Wimborne Minster in Wimborne Dorset is built on consecrated ground that dates back to circa A.D. 705.  Originally dedicated to St. Cuthburga, sister to King Ina, King of the West Saxons.  St. Cuthburga founded a Benedictine Nunnery on the site and there was also a monastery erected on the same site.  The Nunnery was destroyed in 1013.  A majority of the church was built by Normans between 1120 and 1180.  The Minster was substantially restored from 1855 to 1857 and most of the stained glass windows date from this period. The Warner Clogstoun Window in the North Aisle is dedicated to the memory of Thornton Warner Clogstoun who was born circa 1843 in Trinidad, West Indies.  The stained glass depicts David King of Israel and Jonathan Son of Saul.  It has been suggested that the face of Jonathan is that of Clogstoun.

C1850s, The Druitt Window, Wimborne Minster, Wimborne, Dorset.

The Druitt Window is a five-lighted window dedicated to the memory of physician Dr William Druitt, FRCS and his wife Ann, paid for by their children in 1892.  The imagery is dominated by biblical references to curing and healing of the sick.  The Druitt family are worth a more detailed mention here.  Dr William Druitt was the brother of famous surgeon Dr Robert Druitt (1814-1883) who authored The Surgeon’s Vade Mecum. First published in 1839, it soon became the standard work for every trainee surgeon for the next century. Between 1839 and 1878 over 40,000 copies of the tome were sold. Dr William Druitt lived at the grand Westfield House in Wimborne, now converted into flats.  The Druitts were a well-respected medical family and had practiced medicine in this small Dorset town since the early 1700s.  William’s second son and third child, Montague John Druitt (1857-1888) is thought in adulthood to have been Jack the Ripper.  The well-educated Montague worked as a teacher and barrister.  He died early December 1888, his body found floating in the River Thames and a verdict of suicide recorded.  The Ripper murders ceased immediately following his death whether this is just coincidence or a significant fact, Ripper scholars are divided and speculation continues to this day on whether Montague Druitt was indeed responsible for committing these heinous crimes.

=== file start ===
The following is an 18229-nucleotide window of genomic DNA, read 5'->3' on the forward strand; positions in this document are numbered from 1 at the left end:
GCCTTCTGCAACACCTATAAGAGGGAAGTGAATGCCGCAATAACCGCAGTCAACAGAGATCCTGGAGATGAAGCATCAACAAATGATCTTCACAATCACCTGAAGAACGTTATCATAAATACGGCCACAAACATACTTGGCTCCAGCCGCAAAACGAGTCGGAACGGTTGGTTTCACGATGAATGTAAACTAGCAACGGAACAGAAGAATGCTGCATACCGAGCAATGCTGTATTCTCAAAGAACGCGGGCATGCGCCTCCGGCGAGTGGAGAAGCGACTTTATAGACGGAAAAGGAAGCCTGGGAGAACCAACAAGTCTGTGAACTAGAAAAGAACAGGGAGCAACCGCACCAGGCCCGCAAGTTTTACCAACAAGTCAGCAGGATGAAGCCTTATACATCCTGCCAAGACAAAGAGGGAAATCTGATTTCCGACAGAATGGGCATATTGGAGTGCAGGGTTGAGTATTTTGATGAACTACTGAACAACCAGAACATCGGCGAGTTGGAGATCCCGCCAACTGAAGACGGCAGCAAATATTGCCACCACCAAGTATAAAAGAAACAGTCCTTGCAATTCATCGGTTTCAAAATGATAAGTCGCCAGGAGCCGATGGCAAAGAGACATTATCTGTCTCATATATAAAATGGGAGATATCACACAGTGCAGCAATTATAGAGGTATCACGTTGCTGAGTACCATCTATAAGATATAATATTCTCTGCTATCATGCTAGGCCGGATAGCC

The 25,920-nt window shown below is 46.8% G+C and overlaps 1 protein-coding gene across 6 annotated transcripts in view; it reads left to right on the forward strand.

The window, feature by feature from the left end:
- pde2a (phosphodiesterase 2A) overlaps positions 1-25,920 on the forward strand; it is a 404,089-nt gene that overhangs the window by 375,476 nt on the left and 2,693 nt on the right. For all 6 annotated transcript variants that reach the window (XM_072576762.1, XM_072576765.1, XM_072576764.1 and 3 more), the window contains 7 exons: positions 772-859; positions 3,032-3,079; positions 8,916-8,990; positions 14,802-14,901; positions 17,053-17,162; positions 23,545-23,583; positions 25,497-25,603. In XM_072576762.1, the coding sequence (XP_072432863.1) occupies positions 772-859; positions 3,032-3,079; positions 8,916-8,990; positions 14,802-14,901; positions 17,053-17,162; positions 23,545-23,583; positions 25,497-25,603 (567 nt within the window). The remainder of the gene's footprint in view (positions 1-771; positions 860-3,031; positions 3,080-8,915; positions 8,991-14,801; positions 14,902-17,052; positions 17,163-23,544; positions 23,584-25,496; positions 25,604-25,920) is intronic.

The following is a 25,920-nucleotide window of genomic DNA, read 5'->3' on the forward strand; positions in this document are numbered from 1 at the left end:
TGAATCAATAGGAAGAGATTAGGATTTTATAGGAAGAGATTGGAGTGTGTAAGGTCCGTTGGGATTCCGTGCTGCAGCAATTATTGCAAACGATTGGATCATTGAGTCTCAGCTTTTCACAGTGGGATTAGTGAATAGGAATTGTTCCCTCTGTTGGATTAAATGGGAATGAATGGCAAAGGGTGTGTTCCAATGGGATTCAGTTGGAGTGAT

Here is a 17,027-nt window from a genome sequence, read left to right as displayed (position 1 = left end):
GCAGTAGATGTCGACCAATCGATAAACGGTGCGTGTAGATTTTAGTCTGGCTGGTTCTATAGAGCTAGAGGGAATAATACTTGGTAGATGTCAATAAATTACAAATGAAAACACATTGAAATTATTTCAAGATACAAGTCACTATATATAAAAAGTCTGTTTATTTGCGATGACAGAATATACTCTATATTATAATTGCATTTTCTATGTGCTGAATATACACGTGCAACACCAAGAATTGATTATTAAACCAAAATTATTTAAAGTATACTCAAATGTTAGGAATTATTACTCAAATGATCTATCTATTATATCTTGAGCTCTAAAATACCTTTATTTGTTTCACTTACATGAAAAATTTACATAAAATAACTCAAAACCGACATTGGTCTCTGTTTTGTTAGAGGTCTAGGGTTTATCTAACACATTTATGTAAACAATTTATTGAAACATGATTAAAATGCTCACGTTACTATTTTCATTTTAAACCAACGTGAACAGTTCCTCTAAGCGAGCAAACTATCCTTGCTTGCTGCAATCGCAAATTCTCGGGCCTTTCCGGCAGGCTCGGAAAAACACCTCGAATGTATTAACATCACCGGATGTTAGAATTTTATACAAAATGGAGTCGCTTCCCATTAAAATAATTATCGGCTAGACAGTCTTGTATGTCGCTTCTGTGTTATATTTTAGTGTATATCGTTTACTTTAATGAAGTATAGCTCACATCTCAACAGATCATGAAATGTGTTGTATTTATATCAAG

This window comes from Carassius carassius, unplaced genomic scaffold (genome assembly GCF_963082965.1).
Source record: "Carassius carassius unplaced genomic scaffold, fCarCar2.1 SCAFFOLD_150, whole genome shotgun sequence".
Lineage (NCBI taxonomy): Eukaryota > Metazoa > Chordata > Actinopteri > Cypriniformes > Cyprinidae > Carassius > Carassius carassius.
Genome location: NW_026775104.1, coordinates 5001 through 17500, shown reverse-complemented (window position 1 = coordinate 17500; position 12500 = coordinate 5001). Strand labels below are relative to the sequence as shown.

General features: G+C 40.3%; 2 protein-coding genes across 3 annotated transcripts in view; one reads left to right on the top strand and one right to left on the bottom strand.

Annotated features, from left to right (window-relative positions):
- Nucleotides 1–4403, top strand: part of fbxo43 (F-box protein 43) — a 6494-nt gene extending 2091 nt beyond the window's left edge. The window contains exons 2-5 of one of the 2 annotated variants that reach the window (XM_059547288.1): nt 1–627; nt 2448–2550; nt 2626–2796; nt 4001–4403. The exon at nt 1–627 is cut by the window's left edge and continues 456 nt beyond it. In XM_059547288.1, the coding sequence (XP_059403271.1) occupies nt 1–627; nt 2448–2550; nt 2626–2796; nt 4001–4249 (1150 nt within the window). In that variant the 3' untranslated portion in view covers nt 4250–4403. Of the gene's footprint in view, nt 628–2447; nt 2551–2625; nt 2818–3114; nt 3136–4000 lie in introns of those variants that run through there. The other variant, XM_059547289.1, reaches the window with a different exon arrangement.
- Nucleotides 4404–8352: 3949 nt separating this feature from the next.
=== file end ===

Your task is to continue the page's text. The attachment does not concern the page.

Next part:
1857, The Lace Window, Wimborne Minster, Wimborne, Dorset.

The Lace Window at Wimborne Minster is located in the Trinity Chapel, South Chancel Aisle next to the organ.  This is my favourite stained glass window in the Minster due to its intricate design and striking colour scheme that casts beautiful, light patterns onto the masonry.  Created in 1857 by the well-known master glaziers Heaton & Butler.  The pelican on the right is shown in her Piety and according to legend the bird fed its young with blood from its own breast.  In the Middle Ages the pelican was used to represent Christ.  The left window has the Agnus Dei (Lamb of God) with the banner of victory.

The final stained glass window I have selected can be found in The Royal Chapel on the site of the former Royal Victoria Military Hospital, Netley in Hampshire.  Created circa 1874 it is dedicated to the memory of Dr George Stewart Beatson who died at Simla on the 7th June 1874. He was Queen Victoria’s Honorary Physician, Surgeon General of the Army Medical Department and Surgeon General to the Indian Army.  His son, Colonel Sir George Thomas Beatson, was the pioneering Oncologist who developed a new treatment for breast cancer.  After graduating MD in 1878 George Thomas also worked for a time with Joseph Lister, the pioneer of antiseptic surgery.

C1874 The Royal Chapel, The Royal Victoria Military Hospital, Netley, Hampshire.


Social historian, based in the UK.